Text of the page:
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Yeah, Jonathan Papelbon broke a major league record the other night. Yeah, he looked better than we’ve seen him in a long time after striking out the side, hitting 97 miles per hour in the ninth inning against the Angels. And he deserves a congratulations for becoming the first player in baseball history to record at least 30 saves in each of his first five seasons.
However, although he is proud of a season in which he was able to reach 30 saves while still setting a personal record for blown saves, even he acknowledges that breaking the record doesn’t get him off the hook for his shaky season.
“It’s been tough. I’ve had to be able to withstand a lot,” Papelbon said about his season so far, according to the Boston Herald. “I’ve blown more saves than I have in any other season, but I’ve also proved to myself that no matter what is presented to me, and what situation I put myself in, I’ve always been able to come back and throw some punches back at them.”
At least he has some confidence, which is a good sign for everyone.
At this point in the season, Jonathan Papelbon has six blown saves, which equals six games the Red Sox could have potentially won.
Also, at this point in the season, the Red Sox are currently 6.5 games out of first place in the American League East.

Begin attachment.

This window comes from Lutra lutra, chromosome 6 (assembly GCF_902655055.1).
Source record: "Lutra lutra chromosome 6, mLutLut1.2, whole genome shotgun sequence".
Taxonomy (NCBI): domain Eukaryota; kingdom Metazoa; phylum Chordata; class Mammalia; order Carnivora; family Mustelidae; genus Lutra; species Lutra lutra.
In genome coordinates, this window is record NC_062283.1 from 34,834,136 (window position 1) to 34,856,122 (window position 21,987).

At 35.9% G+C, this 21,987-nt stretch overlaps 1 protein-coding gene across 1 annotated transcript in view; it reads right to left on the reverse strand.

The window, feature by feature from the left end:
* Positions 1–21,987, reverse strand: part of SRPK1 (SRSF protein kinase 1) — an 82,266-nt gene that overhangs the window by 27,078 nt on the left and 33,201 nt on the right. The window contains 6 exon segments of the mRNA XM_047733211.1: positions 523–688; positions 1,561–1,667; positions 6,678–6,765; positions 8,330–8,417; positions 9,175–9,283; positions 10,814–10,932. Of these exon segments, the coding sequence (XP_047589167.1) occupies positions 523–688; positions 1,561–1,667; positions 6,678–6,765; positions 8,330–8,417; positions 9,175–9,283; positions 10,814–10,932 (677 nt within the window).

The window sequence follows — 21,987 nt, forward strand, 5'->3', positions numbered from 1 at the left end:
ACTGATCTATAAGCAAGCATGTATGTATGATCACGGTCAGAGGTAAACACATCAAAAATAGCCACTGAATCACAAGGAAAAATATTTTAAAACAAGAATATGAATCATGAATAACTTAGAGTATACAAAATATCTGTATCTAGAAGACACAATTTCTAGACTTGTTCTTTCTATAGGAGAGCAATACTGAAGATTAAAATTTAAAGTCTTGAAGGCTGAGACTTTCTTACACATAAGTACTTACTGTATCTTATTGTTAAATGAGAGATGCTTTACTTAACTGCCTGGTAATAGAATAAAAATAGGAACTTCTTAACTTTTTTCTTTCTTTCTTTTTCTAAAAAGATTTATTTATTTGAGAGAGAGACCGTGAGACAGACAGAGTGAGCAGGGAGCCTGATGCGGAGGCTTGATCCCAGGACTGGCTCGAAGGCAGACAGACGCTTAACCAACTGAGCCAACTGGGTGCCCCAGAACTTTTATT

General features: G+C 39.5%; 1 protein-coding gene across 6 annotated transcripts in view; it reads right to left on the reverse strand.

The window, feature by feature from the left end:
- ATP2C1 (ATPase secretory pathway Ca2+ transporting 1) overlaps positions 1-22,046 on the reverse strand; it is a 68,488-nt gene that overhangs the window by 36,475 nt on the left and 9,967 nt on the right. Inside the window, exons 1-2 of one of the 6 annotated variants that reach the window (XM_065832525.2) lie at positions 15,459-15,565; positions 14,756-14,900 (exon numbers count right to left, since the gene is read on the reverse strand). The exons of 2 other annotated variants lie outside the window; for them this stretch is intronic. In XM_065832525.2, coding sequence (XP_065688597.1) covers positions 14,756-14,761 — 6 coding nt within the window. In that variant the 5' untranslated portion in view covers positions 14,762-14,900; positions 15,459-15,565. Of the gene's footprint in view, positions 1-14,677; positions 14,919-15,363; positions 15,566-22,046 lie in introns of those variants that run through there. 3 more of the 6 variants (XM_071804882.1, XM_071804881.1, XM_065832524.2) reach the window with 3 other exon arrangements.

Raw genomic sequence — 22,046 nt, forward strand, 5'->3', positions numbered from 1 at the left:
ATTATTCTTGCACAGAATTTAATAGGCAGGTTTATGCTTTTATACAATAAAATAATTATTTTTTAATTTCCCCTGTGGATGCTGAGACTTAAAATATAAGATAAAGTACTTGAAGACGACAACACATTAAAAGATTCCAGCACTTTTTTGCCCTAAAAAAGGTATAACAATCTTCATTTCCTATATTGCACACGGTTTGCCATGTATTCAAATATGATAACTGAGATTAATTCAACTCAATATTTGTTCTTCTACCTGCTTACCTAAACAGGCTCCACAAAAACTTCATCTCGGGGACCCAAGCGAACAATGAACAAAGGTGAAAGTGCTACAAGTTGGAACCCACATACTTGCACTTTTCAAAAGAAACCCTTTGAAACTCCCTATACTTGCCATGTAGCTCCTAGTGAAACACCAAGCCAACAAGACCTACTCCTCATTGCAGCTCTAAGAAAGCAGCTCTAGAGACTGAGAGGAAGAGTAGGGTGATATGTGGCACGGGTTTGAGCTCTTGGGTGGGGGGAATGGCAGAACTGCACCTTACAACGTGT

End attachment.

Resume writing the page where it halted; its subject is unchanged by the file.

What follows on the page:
Not to blame the underachieving Red Sox season on Jonathan Papelbon or take away any credit for his recent milestone, but his back-and-forth season has Sox fans wondering why they can’t always expect to see that 97 to 98 mile per hour, dominant pitcher we saw on Tuesday night.
The rest of the bullpen hasn’t made it any easier for the guy either, as failures from Ramon Ramirez and Hideki Okajima have put more pressure on him. After watching the rest of the bullpen disappoint so often that management is forced to put in Scott Achison for relief on a regular basis, Sox fans are putting all of their bullpen eggs in Papelbon’s basket. It’s gotten to the point where each blown save feels like three blown saves for fans who look forward to a night in which they can watch the Red Sox last dominant pitcher. As a result, the typically brutal Boston sports media has already begun buzzing about moving a relatively unproven Daniel Bard into a spot held by a 30-save closer.
So maybe Sox fans expect a little bit too much from their saver, and maybe they are justified in asking for a little bit more.
But something’s definitely wrong. All we, as fans, can do is hope Tuesday night’s record breaking save pushes him over the hill to reach 30 saves, hopefully to gain some momentum during a late playoff push that needs a reliable closer.
At least we can take some reserve in the fact that he sees it that way too.
“I think tonight, with the year I’m having, it’s a huge boost for me. Not only (mentally), but physically, everything along the line. It’s a mental grind,” he said after getting his 30th save.
“There’s different challenges as a closer that are presented to you more than any other position. For me to be able to get back on that horse on those days that you get beat, and to be consistent, to not get in those ruts and lose all your confidence, to me that’s huge.”